5. Reference has been made by Mr. Govindaraghava Aiyar, the learned vakil for the appellant in the connected S.R. No. 13123 of 1923 in which also the same question is raised, to the decisions in Thakuri v. Brahma Narain (1896) 19 All. 60 Girdhari Lal v. Ram Lal (1899) 21 All. 200 and Bamrup Das v. Mohunt Sitaram Das (6). These are cases under B. 92 of the Civil Procedure Code and do not really help him. Shortly stated, what was decided in those cases was that in suits coming under Section 92 (Section 539 of the old Code) of the Civil Procedure Code, the mere inclusion in the plaint of a prayer either for account, or for the appointment of plaintiffs themselves as trustees, does not render the plaintiffs liable to pay ad valorem Court-fee on that part of their plaint. The suit which has given rise to this appeal is not one under Section 92 of the Civil Procedure Code, nor does it possess the essential characteristics of such a suit. It cannot also be said that the nature of the suit has in any way been altered subsequent to the remand by the High Court.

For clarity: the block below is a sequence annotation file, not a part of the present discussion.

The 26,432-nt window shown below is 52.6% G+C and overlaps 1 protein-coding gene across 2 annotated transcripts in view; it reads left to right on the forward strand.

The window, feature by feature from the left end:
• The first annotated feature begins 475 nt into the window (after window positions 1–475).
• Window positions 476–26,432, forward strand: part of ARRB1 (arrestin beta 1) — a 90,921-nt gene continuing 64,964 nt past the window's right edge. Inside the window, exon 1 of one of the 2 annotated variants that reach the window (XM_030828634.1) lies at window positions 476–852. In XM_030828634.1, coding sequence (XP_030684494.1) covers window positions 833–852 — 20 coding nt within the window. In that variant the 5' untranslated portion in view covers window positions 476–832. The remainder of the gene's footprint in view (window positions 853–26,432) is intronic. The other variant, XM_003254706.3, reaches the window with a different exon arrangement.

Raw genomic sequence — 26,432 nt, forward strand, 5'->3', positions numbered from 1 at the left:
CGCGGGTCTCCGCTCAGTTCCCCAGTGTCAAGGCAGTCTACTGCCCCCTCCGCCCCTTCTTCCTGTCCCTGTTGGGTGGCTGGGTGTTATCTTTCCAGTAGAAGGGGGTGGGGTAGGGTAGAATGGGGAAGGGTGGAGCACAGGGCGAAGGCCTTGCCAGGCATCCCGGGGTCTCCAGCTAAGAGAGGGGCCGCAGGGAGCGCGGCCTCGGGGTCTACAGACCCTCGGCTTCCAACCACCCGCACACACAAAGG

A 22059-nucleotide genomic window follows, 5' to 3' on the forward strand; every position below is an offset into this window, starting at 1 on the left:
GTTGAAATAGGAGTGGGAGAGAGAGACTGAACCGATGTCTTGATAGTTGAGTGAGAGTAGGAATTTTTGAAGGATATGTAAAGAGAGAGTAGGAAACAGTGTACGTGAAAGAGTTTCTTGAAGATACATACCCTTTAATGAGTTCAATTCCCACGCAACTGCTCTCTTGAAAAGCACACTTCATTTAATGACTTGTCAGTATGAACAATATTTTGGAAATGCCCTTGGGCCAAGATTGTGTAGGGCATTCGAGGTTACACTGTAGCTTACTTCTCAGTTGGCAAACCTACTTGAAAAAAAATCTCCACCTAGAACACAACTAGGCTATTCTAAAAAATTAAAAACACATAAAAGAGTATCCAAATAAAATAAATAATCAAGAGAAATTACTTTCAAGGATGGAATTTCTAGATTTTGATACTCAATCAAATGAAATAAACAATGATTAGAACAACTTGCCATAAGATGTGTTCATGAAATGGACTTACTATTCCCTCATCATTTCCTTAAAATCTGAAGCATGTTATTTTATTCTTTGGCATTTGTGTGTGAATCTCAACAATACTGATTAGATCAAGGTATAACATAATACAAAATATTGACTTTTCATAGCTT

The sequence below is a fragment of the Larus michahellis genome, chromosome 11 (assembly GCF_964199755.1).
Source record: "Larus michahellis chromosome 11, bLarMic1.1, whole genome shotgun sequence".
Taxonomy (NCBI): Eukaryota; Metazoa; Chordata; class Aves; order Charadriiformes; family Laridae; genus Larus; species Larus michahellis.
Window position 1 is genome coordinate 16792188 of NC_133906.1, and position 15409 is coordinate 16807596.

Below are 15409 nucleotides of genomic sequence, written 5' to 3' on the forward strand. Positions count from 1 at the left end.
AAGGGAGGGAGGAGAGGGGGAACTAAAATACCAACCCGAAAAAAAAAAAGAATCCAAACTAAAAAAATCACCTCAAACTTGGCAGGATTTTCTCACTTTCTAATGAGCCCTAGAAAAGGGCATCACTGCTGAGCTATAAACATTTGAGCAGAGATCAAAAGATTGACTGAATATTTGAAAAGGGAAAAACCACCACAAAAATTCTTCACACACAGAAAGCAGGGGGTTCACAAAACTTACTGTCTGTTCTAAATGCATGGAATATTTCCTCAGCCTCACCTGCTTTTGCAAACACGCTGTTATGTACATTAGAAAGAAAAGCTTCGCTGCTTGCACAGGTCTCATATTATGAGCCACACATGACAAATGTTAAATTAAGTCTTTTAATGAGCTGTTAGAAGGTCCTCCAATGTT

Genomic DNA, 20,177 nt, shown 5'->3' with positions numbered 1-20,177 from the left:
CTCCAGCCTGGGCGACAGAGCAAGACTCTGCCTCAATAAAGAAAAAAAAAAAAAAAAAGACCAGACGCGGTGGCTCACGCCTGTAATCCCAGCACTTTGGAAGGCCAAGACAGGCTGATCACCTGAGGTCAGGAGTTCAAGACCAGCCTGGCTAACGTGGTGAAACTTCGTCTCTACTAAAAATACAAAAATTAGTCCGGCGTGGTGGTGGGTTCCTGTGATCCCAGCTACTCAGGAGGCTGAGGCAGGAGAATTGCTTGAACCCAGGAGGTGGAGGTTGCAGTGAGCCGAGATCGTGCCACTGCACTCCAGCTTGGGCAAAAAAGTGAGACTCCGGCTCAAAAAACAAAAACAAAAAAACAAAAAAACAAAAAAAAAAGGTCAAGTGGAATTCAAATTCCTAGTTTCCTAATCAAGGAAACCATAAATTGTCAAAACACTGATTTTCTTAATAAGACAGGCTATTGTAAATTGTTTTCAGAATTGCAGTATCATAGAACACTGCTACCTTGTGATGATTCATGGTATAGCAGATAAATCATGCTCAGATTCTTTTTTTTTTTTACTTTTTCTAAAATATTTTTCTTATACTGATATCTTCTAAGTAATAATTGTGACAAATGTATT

6. It has been further urged on behalf of the appellant that since the plaintiff sues for trusteeship only and has no beneficial or personal interest in the properties in his capacity as trustee, no ad valorem Court-fee need be paid. This argument receives a pertain amount of support from the observations of Spencer, J., in his Order of Reference to the Full Bench in Ramamirtha Mudaliar v. Govinda Mudaliar C.R.P. No. 862 of 1917. With all respect, I am unable to see how the question as to whether the plaintiff has or has not any beneficial interest in the properties that he sues for, can make any difference as regards the Court-fee payable by him. A guardian of a minor, for instance, suing on behalf of his ward for recovery of possession of immovable property has no beneficial interest in the property, but I do not think that it can be argued that he need not pay ad valorem Court-fee under Section 7, Clause (5), when he sues for possession of properties of the ward.